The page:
Re: The Arc Menu Launcher

Post by closer2thelung »

Hey I took your suggestions and played around with the update values and processor bar. It runs sooo much faster now. I re-uploaded the fixed skin. I am still a novice with rainmeter so I really appreciate all the help! Thanks!
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TweaknFreak
Posts: 217
Joined: July 14th, 2012, 7:26 am

Re: The Arc Menu Launcher

Post by TweaknFreak »

jsmorley wrote:I'm not opposed to breaking up big skins into smaller ones based on functionality, in fact I strongly encourage it, but that is mostly to make the skins easier to understand and maintain. Not much to do with optimization.
But don't you think that breaking up in small Configs gives the user a greater choice to disable the ones that are more CPU polling. One can always bring 'em up by MouseOverAction or Click actions, and then deactivate them. This results in less meters and measures updating simultaneously, thereby saving resources.
Be one of the iNEViTABLES - Storm, Earthquake, Lightning, Flood - and the world will bow down to you.

My current desktop
[hsimg]http://i1313.photobucket.com/albums/t559/TweaknFreak/6-22-20149-46-40PM_zps7bcbc1f6.png[/hsimg]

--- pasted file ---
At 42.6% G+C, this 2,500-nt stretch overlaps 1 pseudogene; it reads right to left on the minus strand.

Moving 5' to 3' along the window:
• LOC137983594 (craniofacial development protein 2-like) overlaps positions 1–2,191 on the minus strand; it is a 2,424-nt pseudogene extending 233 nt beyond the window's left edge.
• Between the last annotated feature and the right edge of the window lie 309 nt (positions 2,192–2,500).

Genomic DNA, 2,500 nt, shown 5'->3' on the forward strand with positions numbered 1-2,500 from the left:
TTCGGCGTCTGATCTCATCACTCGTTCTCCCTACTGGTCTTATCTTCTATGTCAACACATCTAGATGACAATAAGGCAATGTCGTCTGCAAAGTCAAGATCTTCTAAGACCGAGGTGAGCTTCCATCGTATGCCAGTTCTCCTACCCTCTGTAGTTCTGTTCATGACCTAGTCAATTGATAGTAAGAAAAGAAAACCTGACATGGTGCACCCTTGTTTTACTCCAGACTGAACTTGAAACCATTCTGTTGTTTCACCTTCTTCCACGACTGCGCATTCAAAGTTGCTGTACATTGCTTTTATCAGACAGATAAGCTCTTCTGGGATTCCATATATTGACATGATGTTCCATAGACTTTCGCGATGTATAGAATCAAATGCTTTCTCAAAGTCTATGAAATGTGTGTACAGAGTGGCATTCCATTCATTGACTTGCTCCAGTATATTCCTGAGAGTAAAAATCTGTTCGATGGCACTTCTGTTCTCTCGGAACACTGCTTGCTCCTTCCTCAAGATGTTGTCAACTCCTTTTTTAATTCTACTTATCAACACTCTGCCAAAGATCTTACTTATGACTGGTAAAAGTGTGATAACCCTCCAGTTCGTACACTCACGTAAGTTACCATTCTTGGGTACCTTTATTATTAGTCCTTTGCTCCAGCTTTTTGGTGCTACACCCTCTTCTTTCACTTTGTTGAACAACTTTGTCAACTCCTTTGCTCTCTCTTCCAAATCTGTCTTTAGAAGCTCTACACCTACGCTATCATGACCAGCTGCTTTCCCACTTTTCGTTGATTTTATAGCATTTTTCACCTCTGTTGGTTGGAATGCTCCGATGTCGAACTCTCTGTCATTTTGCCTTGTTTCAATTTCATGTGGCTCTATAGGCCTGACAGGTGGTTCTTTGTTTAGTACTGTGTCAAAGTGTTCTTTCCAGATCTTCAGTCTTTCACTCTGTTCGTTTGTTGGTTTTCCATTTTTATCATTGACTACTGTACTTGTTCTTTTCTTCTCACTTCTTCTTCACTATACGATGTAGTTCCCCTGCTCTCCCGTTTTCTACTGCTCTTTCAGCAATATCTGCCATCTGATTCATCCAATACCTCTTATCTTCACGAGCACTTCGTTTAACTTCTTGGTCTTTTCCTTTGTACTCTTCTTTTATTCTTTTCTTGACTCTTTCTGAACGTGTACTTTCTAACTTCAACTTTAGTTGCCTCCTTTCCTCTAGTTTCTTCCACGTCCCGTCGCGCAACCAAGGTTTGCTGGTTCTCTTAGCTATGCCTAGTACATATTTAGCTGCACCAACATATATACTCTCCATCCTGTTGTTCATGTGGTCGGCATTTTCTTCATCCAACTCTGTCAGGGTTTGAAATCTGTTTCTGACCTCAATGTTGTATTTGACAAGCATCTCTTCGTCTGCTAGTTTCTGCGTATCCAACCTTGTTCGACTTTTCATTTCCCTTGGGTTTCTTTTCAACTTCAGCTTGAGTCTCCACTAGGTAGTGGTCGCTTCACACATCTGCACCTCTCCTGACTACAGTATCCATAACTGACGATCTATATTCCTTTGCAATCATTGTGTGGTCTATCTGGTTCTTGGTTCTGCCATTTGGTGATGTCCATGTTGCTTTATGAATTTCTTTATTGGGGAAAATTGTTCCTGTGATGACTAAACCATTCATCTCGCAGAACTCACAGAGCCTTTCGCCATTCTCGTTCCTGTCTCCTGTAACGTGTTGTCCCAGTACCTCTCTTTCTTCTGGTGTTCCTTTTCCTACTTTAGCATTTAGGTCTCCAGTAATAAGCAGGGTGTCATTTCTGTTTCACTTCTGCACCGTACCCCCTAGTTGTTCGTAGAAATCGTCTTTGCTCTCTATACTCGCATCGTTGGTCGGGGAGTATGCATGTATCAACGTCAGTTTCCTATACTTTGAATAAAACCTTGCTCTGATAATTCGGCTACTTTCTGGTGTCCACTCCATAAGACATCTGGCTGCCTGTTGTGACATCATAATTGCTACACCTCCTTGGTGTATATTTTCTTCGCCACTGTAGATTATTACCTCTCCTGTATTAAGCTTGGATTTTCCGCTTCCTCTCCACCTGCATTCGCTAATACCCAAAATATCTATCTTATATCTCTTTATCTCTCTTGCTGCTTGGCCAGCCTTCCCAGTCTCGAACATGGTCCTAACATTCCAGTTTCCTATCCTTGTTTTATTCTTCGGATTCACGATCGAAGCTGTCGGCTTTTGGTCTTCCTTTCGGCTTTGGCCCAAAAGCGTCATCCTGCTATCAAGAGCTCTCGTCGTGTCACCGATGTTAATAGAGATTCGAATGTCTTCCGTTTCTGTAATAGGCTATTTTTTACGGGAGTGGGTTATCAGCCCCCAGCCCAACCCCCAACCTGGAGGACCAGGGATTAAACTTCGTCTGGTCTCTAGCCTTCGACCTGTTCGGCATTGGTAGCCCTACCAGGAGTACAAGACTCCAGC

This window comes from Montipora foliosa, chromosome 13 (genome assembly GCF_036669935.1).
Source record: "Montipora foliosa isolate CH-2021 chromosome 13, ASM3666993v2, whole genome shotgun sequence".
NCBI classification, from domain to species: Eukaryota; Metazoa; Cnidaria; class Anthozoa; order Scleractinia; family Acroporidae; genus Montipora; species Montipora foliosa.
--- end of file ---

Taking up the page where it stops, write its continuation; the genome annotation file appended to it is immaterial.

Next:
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jsmorley
Developer
Posts: 22416
Joined: April 19th, 2009, 11:02 pm
Location: Fort Hunt, Virginia, USA

Re: The Arc Menu Launcher

Post by jsmorley »

TweaknFreak wrote: But don't you think that breaking up in small Configs gives the user a greater choice to disable the ones that are more CPU polling. One can always bring 'em up by MouseOverAction or Click actions, and then deactivate them. This results in less meters and measures updating simultaneously, thereby saving resources.
Assuming you are going to have some running and some not at any given time, and that you will want some user interaction to "enable" or "disable" them, then sure. For me, that would be annoying to the point of useless. I just want my skins that monitor things to be there on my desktop, as if they were just an active part of the wallpaper, and stay out of my grill. I certainly don't want to have to hover over or click on things to see what is what.

It all depends on what your skins are doing and is almost 100% personal preference though. There are a couple of skins I run that normally display minimal information, then display more details when moused over. However, I have no interest in my skins requiring any "work" in order to have them be of value. Then they just wouldn't meet my needs.

With the exception of that dock / launcher at the bottom of my screen, not one of my skins is anything like an "app" that I have any interest in having to interact with to get value out of them.
2014-06-29_174829.jpg
2014-06-29_180624.jpg
I break my skins up into:

- Clock
- System Info
- Network Info
- Hardware Temperatures
- Weather
- GMail
- Recyle Bin
- Dock / Launcher

Breaking up into separate skins by functionality is a very good thing, as I said before. There can be times, depending on how you want things to behave, that it even can make things use less resources, as you say. For me, breaking them up is mostly about making them easier to maintain and position separately. Not so much for any performance gain.